Congress vested with the creditors the fundamental right to elect a bankruptcy trustee in a Chapter 7 bankruptcy case. Although this right is rarely exercised, Congress clearly wished to encourage creditor participation in the case, while at the same time preventing domination by creditors that held small claims or may have interests adverse to the general creditor body.
Panel trustees play an important role in Chapter 7 cases and, to a great extent, take on cases for de minimus compensation. Promptly following the commencement of a Chapter 7 bankruptcy case, the Office of the United States Trustee appoints an interim trustee from a panel that it maintains. Trustees are paid a statutory fee of $60 for each Chapter 7 case they administer. If there are assets available to distribute to creditors, the trustee also will receive: 25% of the first $5,000 distributed, 10% of the next $45,000 distributed, 5% of the next $950,000 distributed and 3% of all amounts over $1 million distributed. However, Chapter 7 trustees often find themselves in a thankless and unrewarding position, because the vast majority of Chapter 7 cases require some amount of work for which the trustee cannot be compensated as the bankruptcy estate has little or no assets.
Thus, the business of being a bankruptcy trustee is dependent upon being assigned a sufficient number of cases with assets to balance the trustee’s efforts on “no asset” cases. However, there is no assurance that once a panel trustee is appointed to an “asset” case, that creditors will not seek to exercise their right to elect a “permanent trustee” of their choice. The interim trustee does not possess a property right to the asset cases to which he or she has been assigned.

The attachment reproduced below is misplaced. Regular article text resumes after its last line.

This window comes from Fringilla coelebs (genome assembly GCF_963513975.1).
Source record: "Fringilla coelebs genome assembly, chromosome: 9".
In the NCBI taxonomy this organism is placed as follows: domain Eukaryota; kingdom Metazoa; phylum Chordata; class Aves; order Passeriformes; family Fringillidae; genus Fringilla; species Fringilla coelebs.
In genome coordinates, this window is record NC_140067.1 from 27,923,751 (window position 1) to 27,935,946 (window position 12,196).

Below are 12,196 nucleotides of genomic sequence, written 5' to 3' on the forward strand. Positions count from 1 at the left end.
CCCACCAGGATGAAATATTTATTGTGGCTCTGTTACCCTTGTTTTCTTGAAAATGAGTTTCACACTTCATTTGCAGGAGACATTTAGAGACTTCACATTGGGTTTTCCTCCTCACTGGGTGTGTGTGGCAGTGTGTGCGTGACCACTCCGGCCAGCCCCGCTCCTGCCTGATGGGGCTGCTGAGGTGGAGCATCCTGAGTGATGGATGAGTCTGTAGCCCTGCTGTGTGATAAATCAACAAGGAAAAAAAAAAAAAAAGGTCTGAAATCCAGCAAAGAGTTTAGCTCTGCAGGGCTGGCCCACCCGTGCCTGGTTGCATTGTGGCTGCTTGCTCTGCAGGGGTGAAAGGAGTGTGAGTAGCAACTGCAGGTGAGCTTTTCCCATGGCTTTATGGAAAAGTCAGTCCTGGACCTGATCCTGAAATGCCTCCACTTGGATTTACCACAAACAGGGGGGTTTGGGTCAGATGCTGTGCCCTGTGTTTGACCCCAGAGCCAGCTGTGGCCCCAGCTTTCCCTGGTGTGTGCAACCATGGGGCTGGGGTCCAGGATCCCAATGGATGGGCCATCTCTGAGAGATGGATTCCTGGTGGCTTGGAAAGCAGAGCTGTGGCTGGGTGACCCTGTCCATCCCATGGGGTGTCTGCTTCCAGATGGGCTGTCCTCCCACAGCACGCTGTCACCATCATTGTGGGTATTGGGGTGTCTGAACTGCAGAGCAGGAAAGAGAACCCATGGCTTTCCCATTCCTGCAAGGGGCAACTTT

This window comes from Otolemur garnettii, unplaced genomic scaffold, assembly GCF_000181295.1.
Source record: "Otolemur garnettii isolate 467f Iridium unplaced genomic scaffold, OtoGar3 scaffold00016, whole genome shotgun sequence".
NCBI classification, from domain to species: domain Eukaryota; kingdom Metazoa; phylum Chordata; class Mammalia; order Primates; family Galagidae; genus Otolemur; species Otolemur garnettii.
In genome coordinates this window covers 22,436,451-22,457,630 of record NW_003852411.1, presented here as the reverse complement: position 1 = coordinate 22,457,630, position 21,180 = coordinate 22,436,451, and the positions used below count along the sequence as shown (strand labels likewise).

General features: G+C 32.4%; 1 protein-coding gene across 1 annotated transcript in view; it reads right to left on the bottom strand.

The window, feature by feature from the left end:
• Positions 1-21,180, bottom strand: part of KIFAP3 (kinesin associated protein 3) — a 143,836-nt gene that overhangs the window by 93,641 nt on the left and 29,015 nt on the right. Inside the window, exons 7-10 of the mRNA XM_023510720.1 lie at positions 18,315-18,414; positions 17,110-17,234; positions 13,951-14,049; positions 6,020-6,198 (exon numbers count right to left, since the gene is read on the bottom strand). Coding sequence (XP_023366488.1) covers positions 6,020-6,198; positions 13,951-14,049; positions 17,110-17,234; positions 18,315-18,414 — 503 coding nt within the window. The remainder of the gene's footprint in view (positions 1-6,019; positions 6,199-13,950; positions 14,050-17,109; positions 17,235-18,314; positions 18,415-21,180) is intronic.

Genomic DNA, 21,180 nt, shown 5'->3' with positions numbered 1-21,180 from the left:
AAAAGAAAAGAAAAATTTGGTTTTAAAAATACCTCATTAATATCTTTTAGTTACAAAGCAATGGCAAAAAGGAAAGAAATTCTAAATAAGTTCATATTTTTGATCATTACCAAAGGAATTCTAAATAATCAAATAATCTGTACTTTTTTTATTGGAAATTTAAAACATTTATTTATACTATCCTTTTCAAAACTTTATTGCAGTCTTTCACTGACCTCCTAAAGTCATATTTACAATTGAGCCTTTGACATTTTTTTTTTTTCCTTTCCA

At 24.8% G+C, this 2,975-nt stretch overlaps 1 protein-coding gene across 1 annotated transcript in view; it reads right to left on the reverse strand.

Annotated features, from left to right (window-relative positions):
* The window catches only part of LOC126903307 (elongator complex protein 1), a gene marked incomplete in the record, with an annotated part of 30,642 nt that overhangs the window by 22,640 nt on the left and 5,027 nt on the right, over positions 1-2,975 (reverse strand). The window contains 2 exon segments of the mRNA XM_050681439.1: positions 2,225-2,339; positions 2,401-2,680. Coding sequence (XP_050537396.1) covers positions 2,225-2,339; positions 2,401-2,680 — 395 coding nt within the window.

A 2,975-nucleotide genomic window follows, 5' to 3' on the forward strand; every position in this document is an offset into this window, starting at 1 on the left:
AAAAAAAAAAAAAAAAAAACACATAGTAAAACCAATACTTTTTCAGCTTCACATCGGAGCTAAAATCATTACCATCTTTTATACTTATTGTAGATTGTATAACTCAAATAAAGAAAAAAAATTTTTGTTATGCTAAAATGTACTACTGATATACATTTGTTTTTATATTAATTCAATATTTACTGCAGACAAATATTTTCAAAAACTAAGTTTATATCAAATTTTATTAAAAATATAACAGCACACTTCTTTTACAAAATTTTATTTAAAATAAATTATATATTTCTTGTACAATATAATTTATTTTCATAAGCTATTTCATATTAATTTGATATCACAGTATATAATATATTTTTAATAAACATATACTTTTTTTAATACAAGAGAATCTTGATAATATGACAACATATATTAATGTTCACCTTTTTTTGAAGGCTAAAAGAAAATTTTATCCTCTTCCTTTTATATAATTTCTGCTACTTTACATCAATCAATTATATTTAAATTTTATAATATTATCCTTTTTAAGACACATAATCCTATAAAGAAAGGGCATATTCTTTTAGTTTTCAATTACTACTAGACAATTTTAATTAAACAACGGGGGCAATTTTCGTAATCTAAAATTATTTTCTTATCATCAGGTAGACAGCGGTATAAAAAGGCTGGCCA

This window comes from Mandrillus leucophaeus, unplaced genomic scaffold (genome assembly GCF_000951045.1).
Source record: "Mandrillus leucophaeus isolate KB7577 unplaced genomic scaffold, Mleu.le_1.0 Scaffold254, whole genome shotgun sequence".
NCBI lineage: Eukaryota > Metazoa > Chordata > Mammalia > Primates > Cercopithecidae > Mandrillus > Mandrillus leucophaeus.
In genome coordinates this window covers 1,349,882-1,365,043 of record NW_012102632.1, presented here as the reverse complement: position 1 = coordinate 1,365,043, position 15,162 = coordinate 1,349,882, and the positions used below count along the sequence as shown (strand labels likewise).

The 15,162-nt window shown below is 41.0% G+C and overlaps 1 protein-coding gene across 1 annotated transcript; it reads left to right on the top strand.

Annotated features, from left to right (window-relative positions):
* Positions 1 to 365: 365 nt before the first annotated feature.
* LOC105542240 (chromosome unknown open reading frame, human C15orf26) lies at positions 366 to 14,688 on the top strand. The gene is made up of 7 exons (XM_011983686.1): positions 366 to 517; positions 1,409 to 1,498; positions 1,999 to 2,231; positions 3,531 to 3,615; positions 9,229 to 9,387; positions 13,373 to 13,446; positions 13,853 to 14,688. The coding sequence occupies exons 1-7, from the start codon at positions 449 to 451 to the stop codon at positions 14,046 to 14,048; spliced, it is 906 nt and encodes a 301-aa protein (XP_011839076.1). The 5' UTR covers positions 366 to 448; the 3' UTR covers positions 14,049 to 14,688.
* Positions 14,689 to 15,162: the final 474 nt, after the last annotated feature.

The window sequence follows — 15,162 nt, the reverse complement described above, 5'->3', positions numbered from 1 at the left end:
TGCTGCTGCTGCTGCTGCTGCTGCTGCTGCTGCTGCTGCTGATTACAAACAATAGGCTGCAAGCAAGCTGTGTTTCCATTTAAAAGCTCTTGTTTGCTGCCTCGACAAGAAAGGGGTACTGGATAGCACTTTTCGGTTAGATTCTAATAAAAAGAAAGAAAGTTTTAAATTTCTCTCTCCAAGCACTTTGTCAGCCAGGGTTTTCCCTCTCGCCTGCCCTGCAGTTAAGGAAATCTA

Creditors rarely exercise their right to elect a trustee. There are a number of reasons for this, both practical and procedural. Unlike Chapter 11 cases, where the Office of the United States Trustee plays an active role in soliciting participation from unsecured creditors to serve on the Official Committee of Unsecured Creditors and selects the members of such committee from those creditors seeking to serve, in Chapter 7 cases the Office of the United States Trustee merely appoints an interim trustee and provides oversight of that trustee’s activities. It never solicits active participation from creditors as it does in Chapter 11 cases.
Another reason that trustee elections are rare is that without someone driving the process for creditor participation, most creditors are unaware of their rights in the process. The Office of the United States Trustee takes an active role and supervises elections of trustees in Chapter 7 cases, perhaps to better assure that it will retain an active panel of trustees to handle no asset cases.
The Bankruptcy Code provides that a creditor may vote for a trustee if such creditor holds a valid unsecured claim, does not have an interest materially adverse to the interests of creditors and is not an insider of the debtor. However, a creditor is entitled to vote in a Chapter 7 proceeding only if it files a proof of claim or other writing setting forth facts evidencing its claim.
An election for a permanent trustee is held if creditors holding at least 20% of the amount of allowed unsecured claims in the case request an election at or prior to the §341 meeting of creditors. A permanent trustee (other than the interim trustee) is elected if a majority in number of the claims voting, vote in favor of the permanent trustee.